C#: Arrays, List, and Collections [12 of 19]

Play C#: Arrays, List, and Collections [12 of 19]

The Discussion

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    Gouse Basha

    The best way to learn C#, The instructors Scott Hanselman, Kendra Havens are the best, easily understand the concepts of C#

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    Rakesh

    About the bit about zero-indexed languages and one-indexed languages:

    I was told that the reason behind lists and arrays starting at index zero is because of binary storage used in computers. Because the index starts at 0, to access 8 elements of an array I will have to use indexes 0 to 7, which will take up 3-bits. If the index had started at 1, then I would have to use index 8 which would require 4-bits.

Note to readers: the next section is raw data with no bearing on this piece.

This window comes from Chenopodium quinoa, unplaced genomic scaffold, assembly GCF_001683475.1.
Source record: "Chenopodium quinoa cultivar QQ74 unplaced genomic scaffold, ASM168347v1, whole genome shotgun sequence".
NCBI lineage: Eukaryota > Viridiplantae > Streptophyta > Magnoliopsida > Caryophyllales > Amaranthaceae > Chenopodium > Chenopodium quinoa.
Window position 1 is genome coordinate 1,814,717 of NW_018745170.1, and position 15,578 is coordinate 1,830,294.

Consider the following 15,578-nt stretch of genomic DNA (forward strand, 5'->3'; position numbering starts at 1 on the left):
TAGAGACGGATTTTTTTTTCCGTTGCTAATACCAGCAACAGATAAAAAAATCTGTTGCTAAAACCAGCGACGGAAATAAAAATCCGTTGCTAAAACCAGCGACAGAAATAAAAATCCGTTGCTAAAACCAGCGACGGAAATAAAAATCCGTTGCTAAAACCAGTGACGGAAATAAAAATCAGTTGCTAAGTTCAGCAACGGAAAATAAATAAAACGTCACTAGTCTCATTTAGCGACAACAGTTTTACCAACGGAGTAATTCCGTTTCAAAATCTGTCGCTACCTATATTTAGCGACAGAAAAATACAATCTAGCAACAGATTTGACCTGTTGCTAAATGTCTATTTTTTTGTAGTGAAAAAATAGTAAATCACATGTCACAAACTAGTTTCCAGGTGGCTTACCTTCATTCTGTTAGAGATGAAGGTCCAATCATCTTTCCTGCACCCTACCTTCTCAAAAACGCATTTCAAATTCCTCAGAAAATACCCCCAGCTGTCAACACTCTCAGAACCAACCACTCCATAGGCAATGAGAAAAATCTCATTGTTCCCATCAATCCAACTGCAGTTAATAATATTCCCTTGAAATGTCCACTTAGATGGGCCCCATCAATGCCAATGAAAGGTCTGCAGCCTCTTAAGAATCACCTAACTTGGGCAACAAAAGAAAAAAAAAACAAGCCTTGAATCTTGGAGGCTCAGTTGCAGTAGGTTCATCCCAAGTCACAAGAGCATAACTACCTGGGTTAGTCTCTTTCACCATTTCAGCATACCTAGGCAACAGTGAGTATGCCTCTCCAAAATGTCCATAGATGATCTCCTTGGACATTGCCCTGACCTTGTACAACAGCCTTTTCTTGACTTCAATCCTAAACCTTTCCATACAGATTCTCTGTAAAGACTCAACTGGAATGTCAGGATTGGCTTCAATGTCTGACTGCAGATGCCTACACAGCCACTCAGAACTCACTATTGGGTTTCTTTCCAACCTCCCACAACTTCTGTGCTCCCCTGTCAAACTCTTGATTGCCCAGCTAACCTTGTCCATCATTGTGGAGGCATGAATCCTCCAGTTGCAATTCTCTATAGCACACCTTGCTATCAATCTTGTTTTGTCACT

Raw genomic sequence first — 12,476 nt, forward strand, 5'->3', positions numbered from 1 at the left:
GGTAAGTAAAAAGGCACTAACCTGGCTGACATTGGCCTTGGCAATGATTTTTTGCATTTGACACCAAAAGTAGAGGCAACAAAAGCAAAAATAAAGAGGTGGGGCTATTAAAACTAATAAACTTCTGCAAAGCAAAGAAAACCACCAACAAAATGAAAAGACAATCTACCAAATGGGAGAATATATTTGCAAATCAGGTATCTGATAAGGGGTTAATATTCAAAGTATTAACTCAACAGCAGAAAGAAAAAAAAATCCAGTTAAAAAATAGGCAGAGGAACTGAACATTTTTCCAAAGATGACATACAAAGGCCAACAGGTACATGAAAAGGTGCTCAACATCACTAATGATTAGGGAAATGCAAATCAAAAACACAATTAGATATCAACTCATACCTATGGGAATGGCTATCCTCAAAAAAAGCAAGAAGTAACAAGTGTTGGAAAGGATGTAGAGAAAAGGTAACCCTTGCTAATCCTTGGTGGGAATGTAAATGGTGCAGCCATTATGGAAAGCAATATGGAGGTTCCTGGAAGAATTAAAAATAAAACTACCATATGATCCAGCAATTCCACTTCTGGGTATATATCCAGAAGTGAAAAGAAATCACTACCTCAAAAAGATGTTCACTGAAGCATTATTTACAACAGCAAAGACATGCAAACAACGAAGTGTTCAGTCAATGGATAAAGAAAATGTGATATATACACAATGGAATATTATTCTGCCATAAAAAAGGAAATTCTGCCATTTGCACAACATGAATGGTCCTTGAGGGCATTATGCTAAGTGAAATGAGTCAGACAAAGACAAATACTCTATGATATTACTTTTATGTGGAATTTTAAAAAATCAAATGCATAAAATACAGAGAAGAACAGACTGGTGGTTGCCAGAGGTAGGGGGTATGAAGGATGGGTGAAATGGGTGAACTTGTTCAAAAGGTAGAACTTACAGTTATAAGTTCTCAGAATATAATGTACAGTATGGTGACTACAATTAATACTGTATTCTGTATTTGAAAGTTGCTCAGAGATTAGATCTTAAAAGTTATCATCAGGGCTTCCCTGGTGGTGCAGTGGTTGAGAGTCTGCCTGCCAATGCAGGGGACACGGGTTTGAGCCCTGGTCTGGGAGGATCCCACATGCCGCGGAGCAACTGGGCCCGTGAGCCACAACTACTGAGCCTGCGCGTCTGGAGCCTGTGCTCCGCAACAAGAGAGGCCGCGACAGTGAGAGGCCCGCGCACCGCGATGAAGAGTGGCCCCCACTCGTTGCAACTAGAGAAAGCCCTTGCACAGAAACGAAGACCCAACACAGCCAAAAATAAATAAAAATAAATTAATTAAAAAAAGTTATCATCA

I am not sure if this is the actual reason, but I think it makes sense.

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    Patrick

    @Rakesh
    If you learn classic C/C++ you get more into Pointers and their relations to array. The name of the Array is a pointer to the first element of that array in the memory. The next element is "size of type" further down in the memory.
    Example you have an array of int. The size of int is 64 bit (in x64), lets say the array<int> is stored at memory location 1000, then array[0] is at 1000. If you add to that 1000 the size if int (64) once you get to 1064, where array[1] is stored.

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